Drone Honey Bee

Drone honey bees outside hive
The male species of honey bees are called drone honey bees

Drone honey bees are the males of the species. They are produced when a queen places an egg into a cell created exclusively for drones. Once they are positioned in these cells, they are not fertilized by the queen; fertilized cells will become female workers.

Drone bees have a limited role within the colony. Their primary purpose is to mate with queens from other colonies, but they also aid in thermoregulation during times of temperature extremes. They’re very likely to be evicted by the worker bees at the end of the active season. 

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    How Are Drone Bees Created?

    Female worker bees are tasked with creating cells in the comb where the queen’s eggs will be placed. The eggs in these cells eventually become larvae, pupae, and then adult bees. The queen ultimately decides the sex of her offspring by choosing whether or not to fertilize the eggs. 

    But it is the workers who design the shape of the cell to accommodate either a female or a male bee. The cell for a male bee is larger because the adult male will eventually grow to be bigger than adult females, and therefore need more space to develop. 

    What Is the Lifespan of a Drone Bee?

    It takes about 24 days for an egg to become an adult.  After reaching adulthood, a drone’s sole purpose is to find a mate, and if he does successfully mate with a queen, the drone will die. If no mate is found, the drone will return to the colony. However, since drones don’t serve much of a purpose in the hive, there’s little reason to keep them around and waste precious food resources on them. 

    Workers will typically starve unmated drones once they return to the hive. The drones that do survive will be expected to participate in helping to keep the hive warm during the winter. Drones live, on average, for eight weeks.

    The Lifecycle of a Drone Bee

    Just like their female sisters, male drones will be fed by nurses once their eggs hatch. During the first few days of life, their diet will consist only of royal jelly. Later, they will receive what is known as “bee bread” – a combination of nectar and pollen.

    After just five days of feeding, the larvae have grown enough to be capped in their cells. Worker bees feed the larvae one last big meal and then seal off the cells with beeswax. Once sealed the bees will spin a cocoon and develop the features of an adult bee. It will take drones about 6.5 days to develop into an adult, and then they’ll chew their way out of the waxed-capped cell.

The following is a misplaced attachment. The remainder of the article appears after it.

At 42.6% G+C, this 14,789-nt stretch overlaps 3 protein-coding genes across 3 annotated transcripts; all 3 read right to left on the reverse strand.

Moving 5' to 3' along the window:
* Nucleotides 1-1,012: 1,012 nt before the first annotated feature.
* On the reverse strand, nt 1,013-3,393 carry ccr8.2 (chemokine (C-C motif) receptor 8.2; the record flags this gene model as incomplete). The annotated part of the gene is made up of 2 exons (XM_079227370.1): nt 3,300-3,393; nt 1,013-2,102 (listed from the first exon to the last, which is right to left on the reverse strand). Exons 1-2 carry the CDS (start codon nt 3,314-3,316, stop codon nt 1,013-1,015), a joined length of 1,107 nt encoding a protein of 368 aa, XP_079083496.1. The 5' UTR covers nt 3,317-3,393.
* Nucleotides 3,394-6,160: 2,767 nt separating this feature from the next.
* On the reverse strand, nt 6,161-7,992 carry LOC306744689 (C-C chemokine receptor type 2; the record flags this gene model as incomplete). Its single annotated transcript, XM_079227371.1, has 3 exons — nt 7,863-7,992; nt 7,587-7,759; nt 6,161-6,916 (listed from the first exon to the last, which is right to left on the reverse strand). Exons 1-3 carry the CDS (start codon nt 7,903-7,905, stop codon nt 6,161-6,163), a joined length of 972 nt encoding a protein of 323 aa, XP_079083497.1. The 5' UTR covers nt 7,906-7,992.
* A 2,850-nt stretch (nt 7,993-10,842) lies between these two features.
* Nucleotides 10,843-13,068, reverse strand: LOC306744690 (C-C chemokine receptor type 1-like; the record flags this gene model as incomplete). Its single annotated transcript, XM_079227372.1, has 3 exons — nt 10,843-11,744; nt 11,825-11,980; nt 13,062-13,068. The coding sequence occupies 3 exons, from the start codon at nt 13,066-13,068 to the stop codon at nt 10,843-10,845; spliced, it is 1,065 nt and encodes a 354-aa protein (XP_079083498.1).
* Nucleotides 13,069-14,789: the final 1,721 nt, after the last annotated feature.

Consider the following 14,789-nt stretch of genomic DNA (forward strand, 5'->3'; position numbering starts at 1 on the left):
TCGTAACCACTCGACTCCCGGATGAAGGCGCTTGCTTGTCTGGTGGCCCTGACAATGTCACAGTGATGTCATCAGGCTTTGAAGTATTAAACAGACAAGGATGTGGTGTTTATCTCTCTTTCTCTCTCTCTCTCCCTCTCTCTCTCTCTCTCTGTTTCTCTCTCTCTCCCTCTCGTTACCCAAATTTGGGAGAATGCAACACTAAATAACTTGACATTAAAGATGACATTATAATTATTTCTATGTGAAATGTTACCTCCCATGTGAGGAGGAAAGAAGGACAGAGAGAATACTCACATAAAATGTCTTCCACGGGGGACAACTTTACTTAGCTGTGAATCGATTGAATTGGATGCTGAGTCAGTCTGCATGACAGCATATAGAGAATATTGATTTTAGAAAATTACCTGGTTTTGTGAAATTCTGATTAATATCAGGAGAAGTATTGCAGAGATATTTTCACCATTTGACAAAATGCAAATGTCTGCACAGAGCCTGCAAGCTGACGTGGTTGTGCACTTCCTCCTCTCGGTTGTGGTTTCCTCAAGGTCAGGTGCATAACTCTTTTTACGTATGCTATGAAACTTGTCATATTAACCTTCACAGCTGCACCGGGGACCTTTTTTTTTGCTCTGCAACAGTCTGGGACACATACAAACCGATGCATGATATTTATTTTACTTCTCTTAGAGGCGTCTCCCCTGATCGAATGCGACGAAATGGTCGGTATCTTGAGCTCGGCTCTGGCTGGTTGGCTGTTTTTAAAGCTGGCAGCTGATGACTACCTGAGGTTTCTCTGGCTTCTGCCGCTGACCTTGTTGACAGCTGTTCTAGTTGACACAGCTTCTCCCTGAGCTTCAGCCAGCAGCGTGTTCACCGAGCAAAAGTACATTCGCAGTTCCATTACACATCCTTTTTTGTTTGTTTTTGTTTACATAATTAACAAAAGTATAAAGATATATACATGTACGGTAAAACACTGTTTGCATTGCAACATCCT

As adults, drones’ role is to fly out of the hive and transfer their genes to queens from other colonies. If they don’t find a mate, they will come back to the hive, but the workers don’t really want them around since they don’t do any of the jobs needed to maintain the hive. If they do last through the winter, they’ll take part in helping to keep the hive warm through the process of thermoregulation.

    Can Drone Bees Sting?

    Drone bees do not have a stinging apparatus. Since their primary function is to mate, there’s no reason for them to have a stinger. They are not tasked with protecting the hive – that is up to the female workers, so a stinger would serve no purpose for a drone.

    Drone bees didn't develop stingers therefore they are unable to sting

    How Do Drone Bees Size Differ?

    The bee that is largest in size is the queen. Her length is between 18 and 22 millimeters. Drones are larger than female workers but slightly smaller than the queen. On average, most of the bees in a hive are about 12mm-15mm long, but the male bees are larger than the female workers. Drones have bigger abdomens than either workers or queens, and they also have larger eyes.

    Drone Bee Mating Behaviour

    When honey bees mate, they do so about 10-40 meters above ground, while in flight. The entire process takes less than five seconds.

    The drone will approach the queen in the air and straddle her with his thorax above her abdomen. He’ll use his six legs to grasp onto her, and then evert his endophallus (which was previously inverted) into her sting chamber. The sting chamber must be opened; if not mating will not be successful.

    With his endophallus everted and in the queen’s sting chamber, the drone becomes paralyzed, flips backwards, and then ejaculates. Ejaculation is literally explosive – the semen bursts through the sting chamber and into her oviduct. But while that is happening, the tip of the drone’s endophallus breaks off inside the queen, and as it breaks off, it ruptures the drone’s abdomen and he dies. 

    Queens mate with an average of 12 drones – and up to 40 of them. When a new partner approaches the queen that has just mated, the new drone removes the previous suitor’s endophallus tip. But if mating is successful, he will lose his as well.

    Why Do They Bees Mate in the Air?

    Once drones are mature and leave the hive to mate, they fly to spots called drone congregation areas. Drones select an area that’s close to their own hive, but queens travel further – perhaps a way to avoid mating with drones from their own colony.